BY KAREN PETERSON
As a young man, George Formby Jr. had no ambitions to become the UK’s highest-paid entertainer. He wanted to train horses. Instead, his mother shoved the 19-year-old into show business just a few weeks after the death of his father, George Sr., a well-known music hall performer in the early 1900s, whose shtick with a cane was the inspiration for Charlie Chaplin’s “Tramp” character.
Whether or not George Jr. aspired to follow in his father’s successful footsteps is irrelevant. In a matter of years, he became one of the UK’s most beloved celebrities and he remains a popular and influential ukulele player nearly a century after his birth in the working-class north England town of Wigan.
Self-taught and hailed as one of the finest rhythm ukulele players, Formby helped write and recorded more than 200 tunes—some say 300—among them his trademark, “When I’m Cleaning Windows,” which, in true Formby form, is a ditty about a window-cleaning Peeping Tom.
Far and away the man of his day, or, rather decades, Formby tickled the masses with his goofy-guy—or “gormless,” as the Brits say—persona so powerfully that by the end of the 1930s he was earning more than £100,000 a year. Whether onstage as a stand-up comedian in 1920s minstrel shows, in later performances at major music halls, or in his films, Formby charmed audiences with his buckteeth, bumpkin manners, and distinctive “lower-class” dialect.
They also enjoyed tittering at his risqué (for the day) lyrics. His songs were rife with slapstick sexual innuendoes and “wink-wink” metaphors, all ribald and silly and not unlike the humor to come from British comedians Benny Hill and Monty Python.
Formby starred in 21 feature films between 1934 and 1946 and was hailed as a national hero for entertaining 3 million troops during World War II, receiving the Order of the British Empire for his efforts. He also inspired a coterie of followers known as Formbyites, many of whom today fill the ranks of the official, 1,000-member George Formby Society.
Founded in 1961, the year Ukulele George died—an estimated 100,000 people lined the streets to mourn as his funeral cortege passed—the society proudly notes that Queen Elizabeth II is a fan. (Formby reportedly performed privately for the royal family when the Queen was still just a princess.)
Most notably, while not necessarily a household uke-name in the US, he gave to the Brits what Arthur Godfrey and, later, Tiny Tim, bequeathed to American audiences—an unbridled passion for both the ukulele and showmanship.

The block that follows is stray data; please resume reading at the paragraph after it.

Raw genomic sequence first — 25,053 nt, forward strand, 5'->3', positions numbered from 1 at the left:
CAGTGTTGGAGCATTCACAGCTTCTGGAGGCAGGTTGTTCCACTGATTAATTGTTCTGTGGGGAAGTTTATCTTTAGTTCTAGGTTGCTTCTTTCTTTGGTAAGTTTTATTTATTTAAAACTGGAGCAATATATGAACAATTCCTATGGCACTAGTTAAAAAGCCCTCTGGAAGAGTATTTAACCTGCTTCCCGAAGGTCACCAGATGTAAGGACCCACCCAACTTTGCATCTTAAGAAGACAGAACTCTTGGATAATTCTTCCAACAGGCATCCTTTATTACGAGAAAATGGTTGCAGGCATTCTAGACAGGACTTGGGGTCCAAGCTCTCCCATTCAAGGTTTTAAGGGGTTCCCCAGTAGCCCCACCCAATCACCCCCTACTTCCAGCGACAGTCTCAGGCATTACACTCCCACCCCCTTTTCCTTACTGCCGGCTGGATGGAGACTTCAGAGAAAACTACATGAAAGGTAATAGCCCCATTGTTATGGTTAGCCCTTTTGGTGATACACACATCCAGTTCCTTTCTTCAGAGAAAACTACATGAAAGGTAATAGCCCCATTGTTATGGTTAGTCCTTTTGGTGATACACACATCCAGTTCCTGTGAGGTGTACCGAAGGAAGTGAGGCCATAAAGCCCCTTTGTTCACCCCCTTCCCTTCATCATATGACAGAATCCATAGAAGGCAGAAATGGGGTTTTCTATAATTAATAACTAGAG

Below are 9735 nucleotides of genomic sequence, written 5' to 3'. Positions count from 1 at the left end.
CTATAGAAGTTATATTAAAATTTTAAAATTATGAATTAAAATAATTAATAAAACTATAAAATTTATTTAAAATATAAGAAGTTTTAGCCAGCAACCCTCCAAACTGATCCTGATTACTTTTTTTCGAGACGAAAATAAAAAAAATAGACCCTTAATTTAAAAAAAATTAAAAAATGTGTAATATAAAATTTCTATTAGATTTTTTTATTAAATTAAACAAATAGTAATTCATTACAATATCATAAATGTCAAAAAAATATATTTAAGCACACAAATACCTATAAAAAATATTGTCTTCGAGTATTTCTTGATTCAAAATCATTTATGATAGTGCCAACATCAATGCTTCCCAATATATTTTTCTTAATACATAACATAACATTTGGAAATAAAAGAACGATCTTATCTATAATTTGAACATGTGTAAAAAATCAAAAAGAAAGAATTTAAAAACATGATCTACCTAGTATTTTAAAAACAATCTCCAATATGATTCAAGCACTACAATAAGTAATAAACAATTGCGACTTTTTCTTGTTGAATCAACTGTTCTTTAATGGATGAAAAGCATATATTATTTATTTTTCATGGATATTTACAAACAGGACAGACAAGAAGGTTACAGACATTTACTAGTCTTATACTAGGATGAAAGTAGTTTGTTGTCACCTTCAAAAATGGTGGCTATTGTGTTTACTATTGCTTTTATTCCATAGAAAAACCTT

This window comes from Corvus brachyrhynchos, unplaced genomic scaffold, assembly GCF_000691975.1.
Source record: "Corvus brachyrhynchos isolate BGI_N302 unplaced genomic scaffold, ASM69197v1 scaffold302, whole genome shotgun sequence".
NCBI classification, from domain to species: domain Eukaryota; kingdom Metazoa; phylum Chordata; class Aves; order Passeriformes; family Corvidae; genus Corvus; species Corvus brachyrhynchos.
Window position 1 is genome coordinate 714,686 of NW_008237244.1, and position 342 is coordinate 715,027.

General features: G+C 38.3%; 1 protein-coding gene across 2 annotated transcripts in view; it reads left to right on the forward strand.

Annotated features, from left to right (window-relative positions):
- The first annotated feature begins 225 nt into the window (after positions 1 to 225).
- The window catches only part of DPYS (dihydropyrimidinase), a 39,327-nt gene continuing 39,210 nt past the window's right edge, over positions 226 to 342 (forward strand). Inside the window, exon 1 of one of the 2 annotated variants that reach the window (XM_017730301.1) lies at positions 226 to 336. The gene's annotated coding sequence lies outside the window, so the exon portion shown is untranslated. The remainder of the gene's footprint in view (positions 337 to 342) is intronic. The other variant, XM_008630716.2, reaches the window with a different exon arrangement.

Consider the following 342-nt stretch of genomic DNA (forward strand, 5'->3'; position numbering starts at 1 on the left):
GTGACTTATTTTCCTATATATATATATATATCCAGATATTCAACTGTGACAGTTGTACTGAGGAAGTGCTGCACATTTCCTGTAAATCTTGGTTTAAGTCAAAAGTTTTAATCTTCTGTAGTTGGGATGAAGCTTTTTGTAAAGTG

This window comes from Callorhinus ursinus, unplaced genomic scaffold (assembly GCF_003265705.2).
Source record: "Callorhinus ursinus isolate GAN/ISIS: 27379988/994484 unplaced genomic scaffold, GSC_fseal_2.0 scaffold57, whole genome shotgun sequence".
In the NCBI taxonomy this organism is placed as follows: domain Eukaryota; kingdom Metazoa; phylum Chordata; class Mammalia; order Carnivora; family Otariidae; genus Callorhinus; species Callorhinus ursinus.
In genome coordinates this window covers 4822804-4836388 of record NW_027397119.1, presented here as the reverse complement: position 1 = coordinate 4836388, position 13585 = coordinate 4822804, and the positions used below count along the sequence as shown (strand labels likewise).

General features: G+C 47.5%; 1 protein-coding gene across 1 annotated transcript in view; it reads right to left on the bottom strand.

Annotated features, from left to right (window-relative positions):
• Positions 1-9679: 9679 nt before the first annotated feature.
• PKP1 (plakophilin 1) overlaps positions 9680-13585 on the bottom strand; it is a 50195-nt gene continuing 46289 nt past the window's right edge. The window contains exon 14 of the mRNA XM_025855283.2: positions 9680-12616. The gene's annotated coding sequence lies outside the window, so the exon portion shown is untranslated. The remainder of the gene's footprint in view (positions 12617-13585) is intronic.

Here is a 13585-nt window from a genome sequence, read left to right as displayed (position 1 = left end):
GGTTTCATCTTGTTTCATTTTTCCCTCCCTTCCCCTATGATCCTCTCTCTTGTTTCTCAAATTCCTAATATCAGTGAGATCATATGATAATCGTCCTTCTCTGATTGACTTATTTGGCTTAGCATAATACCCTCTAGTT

“The secret of his success was a unique combination of personality, natural ability, and talent,” the late Dennis Taylor, then-president of the George Formby Society, said when Formby was inducted into the Ukulele Hall of Fame in 2004. “George could hold a live audience in the palm of his hand as he sang and played the ukulele in his own inimitable style.”
Formby’s playing style was the split stroke, a fast-paced, syncopated technique that begins with a sweeping all-string downstroke followed by a quick catch of the first, then fourth string on alternating upstrokes. His ukulele of choice was the “banjolele.” With the neck of a ukulele and a banjo’s body, the banjolele (or banjo-ukulele), invented in 1917, was a mainstay in vaudeville acts because of its ability to sound like a sweet little uke while projecting out to the audience, as only a larger instrument could.
George Harrison, who reportedly had a ukulele in every room of his home, was also a fan of Formby’s (as well as a member of the George Formby Society) and owned the gold-plated banjolele that Ukulele George played at live performances.
Harrison’s Beatles band mates apparently also appreciated Formby: In 1977, John Lennon recorded a demo of a tune called “Free as a Bird,” and nearly two decades after his death, the remaining Fab Three added to the song and released it as a single and a music video (both of which won Grammy awards in 1997). The video for “Free as a Bird” closes with a man standing onstage with his back to the camera, playing a ukulele. It’s Ukulele George, as played by a professional Formby impersonator.
Even better, if true as claimed, the song itself ends with a coda that includes Harrison strumming a ukulele, then John Lennon’s voice. Played backwards, Lennon is purportedly saying, “It’s turned out nice again”—a line from Formby’s 1941 movie of the same name that became his catchphrase.
This article originally appeared the Winter 2016 issue of Ukulele magazine.